The Art of Derek Dohren

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1,114 and counting

Posted by Derek John Dohren on July 9, 2012 at 11:35 AM

Tonight, in a bar in La Zubia, I shall impart my 1,114th English class. That means that in little under two and a half years I have given, on average, 455.72 classes a year, 37.97 classes a month, 8.86 classes a week, and 1.27 classes each day, every day, Monday to Friday, January 1st to December 31st, including Easter and Christmas. I have even managed three classes on that rarest of dates, February 29th.

 

Anyway, whatever. It's amazing to think back at the sheer amount of bum numbing drivel I must have spouted.

 

I've been paid, under-paid, over-paid, unpaid and frankly, robbed (yes, you know who you are you twats, and I haven't forgotten it). I've held forth in academy classrooms, schoolrooms, bedrooms, kitchens, living-rooms, bars, cafes, balconies, roof terraces, gardens, a corridor, a lecture theatre, an art gallery, a playground, a laboratory, a shop, a boardroom, the street, a mountainside, a river valley, and on one memorable occasion a rather splendid swimming pool.

 

I've been frozen to the core, scorched to a crisp, rained on and snowed on. I've mostly arrived to class on time, though have on occasion been a tad late, was once a day early and on one famous occasion simply decided to walk straight past the venue and go for a drink instead.

 

Somehow, I've survived, and will start the next 1,114 classes first thing tomorrow morning.

Barcelona

Posted by Derek John Dohren on April 4, 2012 at 8:05 AM


an extract from my forthcoming book, 'The Cats of the River Darro'


Dead? Dead at fifty? I can't believe it. It's not fair!

Why's it not fair then? Fifty's a good innings. It's more than I give most people.

Yes, but, I was just getting into my stride. I've got an exhibition next week too. Well, I had one.

It'll go ahead without you. They'll do one of those soppy posthumous things. You'll be well received so I wouldn't worry about it. Your abstracts seem to be very popular. It's not my bag to be honest but if the punters like them who am I to argue?

Er, well you're God aren't you? At least I kind of assume that's who you are?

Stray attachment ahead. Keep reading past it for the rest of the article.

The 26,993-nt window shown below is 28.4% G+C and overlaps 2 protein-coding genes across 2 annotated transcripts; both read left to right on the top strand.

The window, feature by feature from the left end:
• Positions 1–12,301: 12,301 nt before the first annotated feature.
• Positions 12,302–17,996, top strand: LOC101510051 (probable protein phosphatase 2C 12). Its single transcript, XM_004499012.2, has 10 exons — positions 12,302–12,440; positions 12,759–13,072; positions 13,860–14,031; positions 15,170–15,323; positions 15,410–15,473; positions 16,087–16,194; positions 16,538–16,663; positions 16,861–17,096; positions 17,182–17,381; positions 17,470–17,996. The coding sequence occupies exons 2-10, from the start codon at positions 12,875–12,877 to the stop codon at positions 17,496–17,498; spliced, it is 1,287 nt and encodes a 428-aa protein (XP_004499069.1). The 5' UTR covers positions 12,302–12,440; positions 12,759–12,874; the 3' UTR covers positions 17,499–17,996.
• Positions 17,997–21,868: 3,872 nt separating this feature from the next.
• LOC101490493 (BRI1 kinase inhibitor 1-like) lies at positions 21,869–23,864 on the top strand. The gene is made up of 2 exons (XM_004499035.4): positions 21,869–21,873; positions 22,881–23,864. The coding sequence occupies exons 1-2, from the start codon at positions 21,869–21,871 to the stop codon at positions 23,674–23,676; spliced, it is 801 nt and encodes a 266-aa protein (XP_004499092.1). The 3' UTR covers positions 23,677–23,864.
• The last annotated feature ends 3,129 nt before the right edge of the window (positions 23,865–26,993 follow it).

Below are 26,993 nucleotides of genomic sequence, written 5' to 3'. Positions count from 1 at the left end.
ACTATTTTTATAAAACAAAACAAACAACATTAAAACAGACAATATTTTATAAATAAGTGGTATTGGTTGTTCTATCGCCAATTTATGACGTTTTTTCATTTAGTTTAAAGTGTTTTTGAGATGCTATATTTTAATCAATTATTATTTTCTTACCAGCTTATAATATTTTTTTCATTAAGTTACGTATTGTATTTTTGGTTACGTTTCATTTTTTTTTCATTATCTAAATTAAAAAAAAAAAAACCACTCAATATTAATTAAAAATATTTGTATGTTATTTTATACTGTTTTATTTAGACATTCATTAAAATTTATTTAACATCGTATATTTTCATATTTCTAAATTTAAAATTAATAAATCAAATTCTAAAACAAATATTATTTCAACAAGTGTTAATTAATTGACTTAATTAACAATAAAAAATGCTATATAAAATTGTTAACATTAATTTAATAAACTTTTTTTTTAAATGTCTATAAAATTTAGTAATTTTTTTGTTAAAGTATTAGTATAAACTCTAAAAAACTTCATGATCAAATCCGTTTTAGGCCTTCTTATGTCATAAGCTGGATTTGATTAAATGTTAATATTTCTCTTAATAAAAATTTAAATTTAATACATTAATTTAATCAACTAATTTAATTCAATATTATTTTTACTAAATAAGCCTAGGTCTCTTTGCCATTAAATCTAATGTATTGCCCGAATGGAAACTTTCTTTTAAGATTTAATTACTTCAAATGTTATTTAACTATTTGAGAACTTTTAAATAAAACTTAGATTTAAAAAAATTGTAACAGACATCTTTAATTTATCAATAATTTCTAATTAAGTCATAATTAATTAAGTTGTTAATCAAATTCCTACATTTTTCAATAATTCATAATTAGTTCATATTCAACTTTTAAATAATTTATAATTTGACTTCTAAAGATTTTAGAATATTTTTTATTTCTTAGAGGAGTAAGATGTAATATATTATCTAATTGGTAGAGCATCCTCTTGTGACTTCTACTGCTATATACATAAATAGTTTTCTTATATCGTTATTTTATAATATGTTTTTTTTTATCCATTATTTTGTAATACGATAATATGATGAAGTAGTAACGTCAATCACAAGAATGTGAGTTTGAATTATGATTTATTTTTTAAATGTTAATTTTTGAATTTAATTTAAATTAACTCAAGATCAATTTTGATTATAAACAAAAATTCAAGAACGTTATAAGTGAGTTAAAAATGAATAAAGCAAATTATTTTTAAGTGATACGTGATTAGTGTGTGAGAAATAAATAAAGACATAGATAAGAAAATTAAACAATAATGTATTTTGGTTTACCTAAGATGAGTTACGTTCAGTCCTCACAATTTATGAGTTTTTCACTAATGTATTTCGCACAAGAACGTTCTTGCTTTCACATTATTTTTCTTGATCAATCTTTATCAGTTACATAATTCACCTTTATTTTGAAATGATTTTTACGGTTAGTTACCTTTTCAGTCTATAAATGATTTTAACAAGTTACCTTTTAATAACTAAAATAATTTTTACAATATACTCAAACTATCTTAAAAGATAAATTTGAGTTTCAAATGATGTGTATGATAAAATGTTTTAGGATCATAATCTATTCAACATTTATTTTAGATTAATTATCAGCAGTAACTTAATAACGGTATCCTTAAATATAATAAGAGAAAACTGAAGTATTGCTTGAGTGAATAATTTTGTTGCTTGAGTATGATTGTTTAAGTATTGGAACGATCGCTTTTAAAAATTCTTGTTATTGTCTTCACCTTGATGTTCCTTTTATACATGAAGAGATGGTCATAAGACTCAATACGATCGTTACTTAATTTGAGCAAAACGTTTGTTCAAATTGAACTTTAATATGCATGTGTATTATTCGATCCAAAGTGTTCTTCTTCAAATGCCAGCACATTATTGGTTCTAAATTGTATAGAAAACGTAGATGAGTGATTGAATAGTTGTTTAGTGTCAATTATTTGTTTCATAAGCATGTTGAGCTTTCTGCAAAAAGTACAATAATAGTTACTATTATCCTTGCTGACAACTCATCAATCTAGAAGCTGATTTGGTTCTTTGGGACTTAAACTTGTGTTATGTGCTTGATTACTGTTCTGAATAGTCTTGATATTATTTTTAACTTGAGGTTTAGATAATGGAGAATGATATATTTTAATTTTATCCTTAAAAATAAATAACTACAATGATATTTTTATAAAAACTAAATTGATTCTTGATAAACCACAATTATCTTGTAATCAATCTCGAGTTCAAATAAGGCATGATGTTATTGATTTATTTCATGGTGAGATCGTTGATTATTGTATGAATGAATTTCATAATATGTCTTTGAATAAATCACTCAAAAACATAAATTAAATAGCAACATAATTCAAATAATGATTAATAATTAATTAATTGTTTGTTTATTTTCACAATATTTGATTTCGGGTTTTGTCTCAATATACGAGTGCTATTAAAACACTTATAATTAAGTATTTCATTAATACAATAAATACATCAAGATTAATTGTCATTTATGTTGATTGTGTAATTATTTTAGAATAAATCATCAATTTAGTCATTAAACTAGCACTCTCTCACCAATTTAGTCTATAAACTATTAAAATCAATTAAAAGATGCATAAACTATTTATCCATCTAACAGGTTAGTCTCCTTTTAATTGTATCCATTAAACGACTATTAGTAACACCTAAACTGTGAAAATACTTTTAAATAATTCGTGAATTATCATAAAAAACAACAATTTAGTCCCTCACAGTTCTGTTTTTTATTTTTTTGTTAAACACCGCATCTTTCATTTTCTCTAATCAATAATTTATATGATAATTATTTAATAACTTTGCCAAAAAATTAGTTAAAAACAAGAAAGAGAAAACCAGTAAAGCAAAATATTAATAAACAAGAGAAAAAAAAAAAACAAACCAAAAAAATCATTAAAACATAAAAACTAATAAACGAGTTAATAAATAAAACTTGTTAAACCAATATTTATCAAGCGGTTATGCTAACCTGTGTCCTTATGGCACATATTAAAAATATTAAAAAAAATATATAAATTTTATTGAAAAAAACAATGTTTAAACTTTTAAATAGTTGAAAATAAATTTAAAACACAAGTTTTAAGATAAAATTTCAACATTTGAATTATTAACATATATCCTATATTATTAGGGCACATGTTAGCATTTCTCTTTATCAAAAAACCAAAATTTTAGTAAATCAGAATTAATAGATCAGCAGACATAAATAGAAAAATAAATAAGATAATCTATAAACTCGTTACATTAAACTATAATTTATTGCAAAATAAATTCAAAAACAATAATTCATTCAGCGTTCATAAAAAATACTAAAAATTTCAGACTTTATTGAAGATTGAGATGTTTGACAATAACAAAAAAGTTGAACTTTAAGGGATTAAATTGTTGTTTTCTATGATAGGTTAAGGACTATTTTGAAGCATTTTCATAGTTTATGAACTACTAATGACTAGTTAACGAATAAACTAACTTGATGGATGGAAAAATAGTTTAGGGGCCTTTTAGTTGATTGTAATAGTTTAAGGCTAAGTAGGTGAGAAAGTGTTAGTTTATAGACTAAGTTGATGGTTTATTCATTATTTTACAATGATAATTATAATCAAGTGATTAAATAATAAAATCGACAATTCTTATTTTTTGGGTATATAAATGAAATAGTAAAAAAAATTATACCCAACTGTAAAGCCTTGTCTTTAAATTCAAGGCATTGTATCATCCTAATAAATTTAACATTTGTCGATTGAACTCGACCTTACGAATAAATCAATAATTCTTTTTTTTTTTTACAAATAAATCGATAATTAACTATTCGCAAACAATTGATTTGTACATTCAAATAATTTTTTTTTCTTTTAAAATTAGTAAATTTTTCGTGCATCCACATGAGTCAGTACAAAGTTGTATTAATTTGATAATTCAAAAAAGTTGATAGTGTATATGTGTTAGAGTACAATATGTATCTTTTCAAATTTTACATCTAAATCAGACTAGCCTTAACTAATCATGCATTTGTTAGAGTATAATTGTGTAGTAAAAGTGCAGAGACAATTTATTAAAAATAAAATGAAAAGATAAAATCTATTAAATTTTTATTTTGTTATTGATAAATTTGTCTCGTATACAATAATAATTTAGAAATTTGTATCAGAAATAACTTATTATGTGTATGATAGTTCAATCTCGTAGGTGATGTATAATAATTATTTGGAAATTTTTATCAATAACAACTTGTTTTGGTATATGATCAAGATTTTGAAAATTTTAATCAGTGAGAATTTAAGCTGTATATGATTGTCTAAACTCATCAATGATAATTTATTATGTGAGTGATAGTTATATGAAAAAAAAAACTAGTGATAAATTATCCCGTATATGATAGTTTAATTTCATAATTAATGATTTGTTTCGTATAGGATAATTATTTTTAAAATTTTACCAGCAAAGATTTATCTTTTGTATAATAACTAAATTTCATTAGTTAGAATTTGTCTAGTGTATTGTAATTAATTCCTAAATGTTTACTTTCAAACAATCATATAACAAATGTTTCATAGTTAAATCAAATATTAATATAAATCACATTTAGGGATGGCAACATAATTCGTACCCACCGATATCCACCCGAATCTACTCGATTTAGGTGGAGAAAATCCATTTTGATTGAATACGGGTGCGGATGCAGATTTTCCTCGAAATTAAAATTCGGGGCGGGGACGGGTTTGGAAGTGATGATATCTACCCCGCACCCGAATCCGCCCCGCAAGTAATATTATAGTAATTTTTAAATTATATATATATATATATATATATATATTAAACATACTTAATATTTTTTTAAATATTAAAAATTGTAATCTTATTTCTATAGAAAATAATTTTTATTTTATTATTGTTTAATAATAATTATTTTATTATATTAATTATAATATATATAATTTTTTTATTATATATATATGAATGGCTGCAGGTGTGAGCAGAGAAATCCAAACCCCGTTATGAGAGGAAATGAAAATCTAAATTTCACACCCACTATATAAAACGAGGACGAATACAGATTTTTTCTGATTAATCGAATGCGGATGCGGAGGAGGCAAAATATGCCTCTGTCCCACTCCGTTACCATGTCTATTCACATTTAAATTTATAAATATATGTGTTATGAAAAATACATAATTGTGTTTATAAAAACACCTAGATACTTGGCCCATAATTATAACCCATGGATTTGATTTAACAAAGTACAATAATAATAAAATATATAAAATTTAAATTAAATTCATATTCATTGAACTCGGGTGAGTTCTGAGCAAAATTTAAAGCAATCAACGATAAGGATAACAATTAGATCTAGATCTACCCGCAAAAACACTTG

Yes, yes, God, that's me. And you're Derek aren't you? I know all about you. Been following you for fifty years. Most interesting. Suppose you tell me how it was from your side of the fence.

Erm, well, I don't know where to begin. Uhm, I was born in erm, Liverpool and I …

No, no, boring, boring. I know all that. It's in your file somewhere. I mean today. What happened today?

Well, I died didn't I?

Yes but you didn't wake up dead this morning did you? So what happened?

I'm not sure I really know to be honest. I was just going out for breakfast, at my usual cafe, you know at 'Isabel's Ham Friends', and I suppose my mind was wandering a bit.

Yes, and why was that then?

I couldn't get onto the bridge.

Ah yes, Santiago Calatrava's bridge. It's rather a splendid thing isn't it?

Yes, I always enjoy walking over it, er always enjoyed walking over it. Well, anyway, it was cordoned off this morning. Apparently someone had tried to top themselves by jumping off it.

Yes, dreadful business. I put a stop to it. Sent one of our chaps down at the last minute. Do go on.

Well I saw the guy, the suicider, and it freaked me out a bit. He was standing there with the guardia policia. He was an English looking bloke and he was wearing a hat that made his head look a funny shape. We kind of made eye contact, just for a few seconds and it was really weird.

Why was it weird then?

I dunno really. It was like we both knew one another. But I mean it's impossible. He was familiar but I'm sure I've never seen him before in my life. It's hard to explain. It just freaked me, that's all. And there was another bloke standing there with him. He had dreadlocks.

Ah yes, Norman.

Norman?

Yeah. Our man. Like I said, I sent him down at the last minute. It would've have caused a huge administrative foul up if the guy had jumped you see. It wasn't his time.

Oh I see.

Well, after that, I suppose I wasn't really concentrating much on anything.

No, I suppose not.

All I remember from then on is that I was crossing the road and suddenly, out the corner of my eye, saw this huge thing looming towards me at a rate of knots. Someone screamed, the whole world was spinning, and well, here I am. And come to think of it, where the Hell am I exactly? Is this Heaven?

No it's not Heaven but we'll come to that. You've got to get through immigration first. So, you were run over then?

Well I'm sure you know. I mean, you're God.

Yes, of course I know. I also realise all this is a bit tiresome but it's just for the books. We have to go through the formalities you see.

Okay, well I think I was hit by a truck because I wasn't looking where I was going because I was freaked out by some selfish suicidal idiot I saw on a bridge who was talked out of jumping by a dreadlocked man named Norman who, apparently, was one of your guys, whatever that means.

Hang on, hang on. Let me just write that down. Okay, yes, well it's almost right. It wasn't a truck. It was a segway. An only lady, ironically on her way to the same cafe as your good self. She hit you full on. She was very upset. Segway's a complete write off.

A segway? I'll be a laughing stock.

Yes, you will unfortunately. I can't do much about that. You have to admit it is quite funny. In fairness it wasn't entirely your fault. The old girl got distracted. She was looking off road at a couple of nuns eating ice-cream. Quite disgraceful I know, but taking holy orders doesn't seem to be what it used to be. Some of them have got iPods you know. Anyway, enough of all that. I need you to tell me your impressions, you know, of life. What did you think it was all about then? What did you make of it?